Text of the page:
Visa offers five tips to avoid email phishing scams
March 12, 2012
By: Joe Taylor Jr.
Visa Inc. security professionals want to welcome National Consumer Protection Week with stronger awareness about e-mail phishing scams. In a statement to reporters and on a new, Visa-branded security website, the company's fraud researchers offered five steps to reduce the threat of identity theft and financial loss.
1. "Consider all email requests for personal or payment information to be suspicious."
Credit card issuers already know the names and personal details of their customers, the researchers explain. Banks won't use email to ask for contact information, or for help updating any lost records in a database.
2. "Be cautious about clicking on links in unsolicited email that you receive."
Even a link that appears legitimate could get re-routed to a rogue server that looks similar to a secure banking website. Instead, researchers suggest that consumers should always launch a fresh browser window and type the URL for a bank directly.
3. "Check the legitimacy of any email inquiry requesting your personal or payment information by looking up the company's phone number separately and calling to verify the request."
Crafty scam artists have learned how to pirate actual customer service email, replacing key contact information with their own return addresses and phone numbers. Researchers advise consumers to only call the customer service phone number listed on the back of a credit card.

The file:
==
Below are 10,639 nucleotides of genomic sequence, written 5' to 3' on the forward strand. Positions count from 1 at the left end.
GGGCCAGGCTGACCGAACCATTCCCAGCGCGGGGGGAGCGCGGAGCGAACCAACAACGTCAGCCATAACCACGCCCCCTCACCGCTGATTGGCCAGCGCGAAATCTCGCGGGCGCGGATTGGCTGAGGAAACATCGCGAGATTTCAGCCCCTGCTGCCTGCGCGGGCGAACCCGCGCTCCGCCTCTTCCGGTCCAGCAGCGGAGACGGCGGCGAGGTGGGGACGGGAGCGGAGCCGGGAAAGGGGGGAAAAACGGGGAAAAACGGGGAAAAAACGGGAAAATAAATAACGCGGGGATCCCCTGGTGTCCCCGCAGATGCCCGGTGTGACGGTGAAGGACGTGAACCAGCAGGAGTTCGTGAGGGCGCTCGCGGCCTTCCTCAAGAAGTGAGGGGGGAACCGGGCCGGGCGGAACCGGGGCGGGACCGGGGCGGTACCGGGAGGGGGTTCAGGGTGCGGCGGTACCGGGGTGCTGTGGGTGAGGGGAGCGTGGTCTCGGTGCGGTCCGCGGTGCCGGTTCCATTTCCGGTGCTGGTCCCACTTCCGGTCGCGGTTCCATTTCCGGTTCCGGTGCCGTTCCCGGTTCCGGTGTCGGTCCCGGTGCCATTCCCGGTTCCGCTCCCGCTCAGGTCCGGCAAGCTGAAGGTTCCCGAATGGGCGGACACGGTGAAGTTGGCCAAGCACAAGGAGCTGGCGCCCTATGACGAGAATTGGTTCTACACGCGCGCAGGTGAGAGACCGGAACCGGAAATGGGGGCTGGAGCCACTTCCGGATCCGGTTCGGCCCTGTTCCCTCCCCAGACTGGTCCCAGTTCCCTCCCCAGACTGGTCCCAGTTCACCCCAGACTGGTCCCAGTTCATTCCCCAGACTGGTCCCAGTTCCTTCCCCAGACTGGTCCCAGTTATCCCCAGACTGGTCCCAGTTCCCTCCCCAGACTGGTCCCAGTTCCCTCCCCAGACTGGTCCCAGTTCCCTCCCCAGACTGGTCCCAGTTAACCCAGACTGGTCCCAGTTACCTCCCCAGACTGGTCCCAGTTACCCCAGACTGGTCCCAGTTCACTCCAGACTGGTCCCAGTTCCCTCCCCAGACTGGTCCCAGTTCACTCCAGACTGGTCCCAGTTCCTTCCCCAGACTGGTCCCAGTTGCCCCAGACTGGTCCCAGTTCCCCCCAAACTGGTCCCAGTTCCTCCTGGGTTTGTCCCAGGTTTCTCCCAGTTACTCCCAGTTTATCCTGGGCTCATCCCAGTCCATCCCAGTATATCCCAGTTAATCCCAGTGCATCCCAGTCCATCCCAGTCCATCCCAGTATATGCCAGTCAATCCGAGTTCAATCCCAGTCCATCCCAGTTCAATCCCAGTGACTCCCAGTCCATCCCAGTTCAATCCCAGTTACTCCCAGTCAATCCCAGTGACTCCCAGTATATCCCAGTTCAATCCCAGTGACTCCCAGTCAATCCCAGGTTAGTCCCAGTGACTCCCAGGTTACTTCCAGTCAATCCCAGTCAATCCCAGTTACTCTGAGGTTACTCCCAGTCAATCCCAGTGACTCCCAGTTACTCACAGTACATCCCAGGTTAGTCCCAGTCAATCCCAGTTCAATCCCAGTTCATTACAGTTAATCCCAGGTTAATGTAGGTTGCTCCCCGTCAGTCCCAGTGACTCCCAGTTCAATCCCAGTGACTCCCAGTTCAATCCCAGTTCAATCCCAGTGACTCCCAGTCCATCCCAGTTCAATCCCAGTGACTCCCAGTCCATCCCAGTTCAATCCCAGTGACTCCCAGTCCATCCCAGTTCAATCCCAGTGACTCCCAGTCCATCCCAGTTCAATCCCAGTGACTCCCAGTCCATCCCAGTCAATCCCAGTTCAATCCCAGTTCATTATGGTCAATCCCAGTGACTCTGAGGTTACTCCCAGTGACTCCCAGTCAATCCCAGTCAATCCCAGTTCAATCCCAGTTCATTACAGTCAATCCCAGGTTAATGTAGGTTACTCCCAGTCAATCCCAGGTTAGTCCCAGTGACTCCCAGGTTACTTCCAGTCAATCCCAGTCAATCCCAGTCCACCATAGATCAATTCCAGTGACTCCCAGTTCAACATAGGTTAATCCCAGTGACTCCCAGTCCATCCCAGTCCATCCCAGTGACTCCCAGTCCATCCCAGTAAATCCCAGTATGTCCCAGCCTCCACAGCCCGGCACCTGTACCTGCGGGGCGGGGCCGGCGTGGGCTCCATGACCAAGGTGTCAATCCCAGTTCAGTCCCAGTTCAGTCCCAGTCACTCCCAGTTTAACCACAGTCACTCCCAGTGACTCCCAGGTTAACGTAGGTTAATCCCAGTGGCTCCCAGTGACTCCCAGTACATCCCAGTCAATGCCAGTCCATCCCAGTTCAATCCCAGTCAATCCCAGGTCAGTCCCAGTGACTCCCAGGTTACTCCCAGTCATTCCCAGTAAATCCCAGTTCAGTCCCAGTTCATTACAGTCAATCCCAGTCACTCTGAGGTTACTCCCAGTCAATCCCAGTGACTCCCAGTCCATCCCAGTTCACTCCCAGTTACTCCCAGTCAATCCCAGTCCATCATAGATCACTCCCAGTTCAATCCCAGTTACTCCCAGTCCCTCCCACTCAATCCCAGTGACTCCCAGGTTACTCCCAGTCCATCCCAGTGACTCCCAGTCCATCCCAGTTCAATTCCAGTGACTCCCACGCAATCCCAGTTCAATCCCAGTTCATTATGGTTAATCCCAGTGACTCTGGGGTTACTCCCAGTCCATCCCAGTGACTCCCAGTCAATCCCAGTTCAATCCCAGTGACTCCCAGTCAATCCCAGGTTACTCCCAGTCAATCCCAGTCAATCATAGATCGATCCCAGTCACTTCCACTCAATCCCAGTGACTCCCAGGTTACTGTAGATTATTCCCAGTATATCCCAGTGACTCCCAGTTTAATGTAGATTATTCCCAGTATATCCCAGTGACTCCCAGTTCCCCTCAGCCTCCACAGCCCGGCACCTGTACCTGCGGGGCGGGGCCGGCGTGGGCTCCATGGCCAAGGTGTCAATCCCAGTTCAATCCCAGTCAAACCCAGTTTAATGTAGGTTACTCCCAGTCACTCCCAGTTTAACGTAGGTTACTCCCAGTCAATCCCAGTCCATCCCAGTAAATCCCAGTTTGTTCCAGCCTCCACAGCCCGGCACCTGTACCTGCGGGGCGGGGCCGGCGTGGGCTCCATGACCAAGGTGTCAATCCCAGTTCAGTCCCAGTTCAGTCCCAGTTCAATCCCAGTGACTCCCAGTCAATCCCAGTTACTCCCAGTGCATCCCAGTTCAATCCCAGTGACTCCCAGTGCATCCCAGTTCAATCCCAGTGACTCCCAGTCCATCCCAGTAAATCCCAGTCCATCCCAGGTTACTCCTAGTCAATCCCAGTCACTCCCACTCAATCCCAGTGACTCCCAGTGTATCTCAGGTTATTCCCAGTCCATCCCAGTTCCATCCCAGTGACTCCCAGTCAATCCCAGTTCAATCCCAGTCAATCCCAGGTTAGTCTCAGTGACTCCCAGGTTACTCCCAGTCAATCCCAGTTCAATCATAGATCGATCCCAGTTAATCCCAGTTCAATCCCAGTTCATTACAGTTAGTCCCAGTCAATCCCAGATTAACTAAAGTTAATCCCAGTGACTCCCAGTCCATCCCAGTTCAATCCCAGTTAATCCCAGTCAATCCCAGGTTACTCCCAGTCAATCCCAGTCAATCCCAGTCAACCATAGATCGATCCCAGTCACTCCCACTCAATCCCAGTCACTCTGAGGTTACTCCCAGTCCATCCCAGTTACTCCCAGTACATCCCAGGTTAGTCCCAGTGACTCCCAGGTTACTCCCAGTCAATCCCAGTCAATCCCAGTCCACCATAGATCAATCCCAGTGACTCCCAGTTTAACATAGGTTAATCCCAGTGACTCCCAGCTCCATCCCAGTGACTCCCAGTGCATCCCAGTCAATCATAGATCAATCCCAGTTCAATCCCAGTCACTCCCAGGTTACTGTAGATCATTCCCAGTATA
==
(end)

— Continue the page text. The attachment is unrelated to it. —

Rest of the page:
4. "Watch for typos and bad grammar. These are warning signals that an email may be fraudulent."
Credit card issuers employ experienced marketing professionals to craft customer service messages. Unusual capitalization, foreign spelling and language that doesn't fit a bank's brand voice can all signify a phishing attempt.
5. "Use spam blockers and keep your anti-virus software up to date."
Networked spam filters can watch for phishing attacks in real-time, pulling fraudulent mail from users' inboxes before it can cause harm. Pop-up blockers and operating systems that require passwords to install new software can prevent malware from surfacing on targeted computers.